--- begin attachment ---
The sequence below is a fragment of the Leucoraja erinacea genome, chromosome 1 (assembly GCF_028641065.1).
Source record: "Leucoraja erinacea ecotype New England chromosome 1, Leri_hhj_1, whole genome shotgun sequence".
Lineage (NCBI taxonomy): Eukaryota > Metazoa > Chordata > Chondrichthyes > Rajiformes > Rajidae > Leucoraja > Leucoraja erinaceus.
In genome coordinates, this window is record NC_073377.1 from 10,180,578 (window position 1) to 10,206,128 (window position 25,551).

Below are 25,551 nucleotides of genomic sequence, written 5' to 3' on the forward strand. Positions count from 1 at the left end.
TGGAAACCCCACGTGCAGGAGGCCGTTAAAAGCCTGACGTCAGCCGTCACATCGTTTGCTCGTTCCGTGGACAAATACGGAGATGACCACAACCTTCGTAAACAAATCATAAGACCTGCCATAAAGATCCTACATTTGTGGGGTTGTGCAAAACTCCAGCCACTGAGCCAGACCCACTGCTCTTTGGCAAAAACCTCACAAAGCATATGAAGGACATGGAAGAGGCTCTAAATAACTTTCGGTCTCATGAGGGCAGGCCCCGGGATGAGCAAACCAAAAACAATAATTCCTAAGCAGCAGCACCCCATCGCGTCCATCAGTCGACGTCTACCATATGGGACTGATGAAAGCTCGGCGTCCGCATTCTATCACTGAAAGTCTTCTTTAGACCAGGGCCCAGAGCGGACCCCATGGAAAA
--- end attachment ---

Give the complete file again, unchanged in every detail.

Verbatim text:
The sequence below is a fragment of the Leucoraja erinacea genome, chromosome 1 (assembly GCF_028641065.1).
Source record: "Leucoraja erinacea ecotype New England chromosome 1, Leri_hhj_1, whole genome shotgun sequence".
Lineage (NCBI taxonomy): Eukaryota > Metazoa > Chordata > Chondrichthyes > Rajiformes > Rajidae > Leucoraja > Leucoraja erinaceus.
In genome coordinates, this window is record NC_073377.1 from 10,180,578 (window position 1) to 10,206,128 (window position 25,551).

Below are 25,551 nucleotides of genomic sequence, written 5' to 3' on the forward strand. Positions count from 1 at the left end.
TGGAAACCCCACGTGCAGGAGGCCGTTAAAAGCCTGACGTCAGCCGTCACATCGTTTGCTCGTTCCGTGGACAAATACGGAGATGACCACAACCTTCGTAAACAAATCATAAGACCTGCCATAAAGATCCTACATTTGTGGGGTTGTGCAAAACTCCAGCCACTGAGCCAGACCCACTGCTCTTTGGCAAAAACCTCACAAAGCATATGAAGGACATGGAAGAGGCTCTAAATAACTTTCGGTCTCATGAGGGCAGGCCCCGGGATGAGCAAACCAAAAACAATAATTCCTAAGCAGCAGCACCCCATCGCGTCCATCAGTCGACGTCTACCATATGGGACTGATGAAAGCTCGGCGTCCGCATTCTATCACTGAAAGTCTTCTTTAGACCAGGGCCCAGAGCGGACCCCATGGAAAA